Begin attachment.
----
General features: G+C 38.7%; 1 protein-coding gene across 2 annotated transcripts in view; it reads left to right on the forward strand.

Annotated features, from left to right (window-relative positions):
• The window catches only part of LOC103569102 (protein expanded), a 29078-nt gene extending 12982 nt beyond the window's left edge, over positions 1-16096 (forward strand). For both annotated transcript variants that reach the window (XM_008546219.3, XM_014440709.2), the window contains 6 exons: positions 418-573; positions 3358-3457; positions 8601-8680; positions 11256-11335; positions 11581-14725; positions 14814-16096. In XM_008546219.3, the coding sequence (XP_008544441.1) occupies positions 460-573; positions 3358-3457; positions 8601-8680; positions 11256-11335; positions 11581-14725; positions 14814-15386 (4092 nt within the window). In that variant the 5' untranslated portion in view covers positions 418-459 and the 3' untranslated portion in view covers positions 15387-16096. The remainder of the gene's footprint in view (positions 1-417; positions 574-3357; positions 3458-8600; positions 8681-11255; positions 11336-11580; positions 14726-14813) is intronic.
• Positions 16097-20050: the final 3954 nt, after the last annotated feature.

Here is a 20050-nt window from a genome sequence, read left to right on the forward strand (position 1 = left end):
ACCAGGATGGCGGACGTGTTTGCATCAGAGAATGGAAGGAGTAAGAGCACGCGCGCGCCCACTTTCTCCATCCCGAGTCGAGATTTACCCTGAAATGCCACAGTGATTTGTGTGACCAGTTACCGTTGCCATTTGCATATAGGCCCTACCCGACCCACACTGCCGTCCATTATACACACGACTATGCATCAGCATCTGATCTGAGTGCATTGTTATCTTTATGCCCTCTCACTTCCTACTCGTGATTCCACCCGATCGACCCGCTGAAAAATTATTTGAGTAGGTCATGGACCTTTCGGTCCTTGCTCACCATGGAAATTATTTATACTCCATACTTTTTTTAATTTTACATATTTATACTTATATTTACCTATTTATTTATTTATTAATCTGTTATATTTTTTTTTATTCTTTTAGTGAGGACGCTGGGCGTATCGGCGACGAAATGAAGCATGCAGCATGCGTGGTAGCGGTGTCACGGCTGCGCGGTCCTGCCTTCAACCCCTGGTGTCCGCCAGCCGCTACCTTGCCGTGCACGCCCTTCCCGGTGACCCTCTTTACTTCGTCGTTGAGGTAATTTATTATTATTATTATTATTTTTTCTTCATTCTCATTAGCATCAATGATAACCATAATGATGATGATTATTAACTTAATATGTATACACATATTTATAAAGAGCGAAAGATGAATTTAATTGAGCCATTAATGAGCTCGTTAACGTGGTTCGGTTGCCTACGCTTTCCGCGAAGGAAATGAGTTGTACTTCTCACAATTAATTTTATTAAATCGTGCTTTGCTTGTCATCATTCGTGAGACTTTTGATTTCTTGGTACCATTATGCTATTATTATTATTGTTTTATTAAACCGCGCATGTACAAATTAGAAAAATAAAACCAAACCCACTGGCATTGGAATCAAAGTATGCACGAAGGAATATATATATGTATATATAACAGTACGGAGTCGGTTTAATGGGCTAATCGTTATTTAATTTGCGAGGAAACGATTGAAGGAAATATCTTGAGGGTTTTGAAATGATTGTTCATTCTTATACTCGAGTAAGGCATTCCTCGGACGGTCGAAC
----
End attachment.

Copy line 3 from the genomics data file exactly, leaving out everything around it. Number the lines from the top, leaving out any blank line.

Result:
• The window catches only part of LOC103569102 (protein expanded), a 29078-nt gene extending 12982 nt beyond the window's left edge, over positions 1-16096 (forward strand). For both annotated transcript variants that reach the window (XM_008546219.3, XM_014440709.2), the window contains 6 exons: positions 418-573; positions 3358-3457; positions 8601-8680; positions 11256-11335; positions 11581-14725; positions 14814-16096. In XM_008546219.3, the coding sequence (XP_008544441.1) occupies positions 460-573; positions 3358-3457; positions 8601-8680; positions 11256-11335; positions 11581-14725; positions 14814-15386 (4092 nt within the window). In that variant the 5' untranslated portion in view covers positions 418-459 and the 3' untranslated portion in view covers positions 15387-16096. The remainder of the gene's footprint in view (positions 1-417; positions 574-3357; positions 3458-8600; positions 8681-11255; positions 11336-11580; positions 14726-14813) is intronic.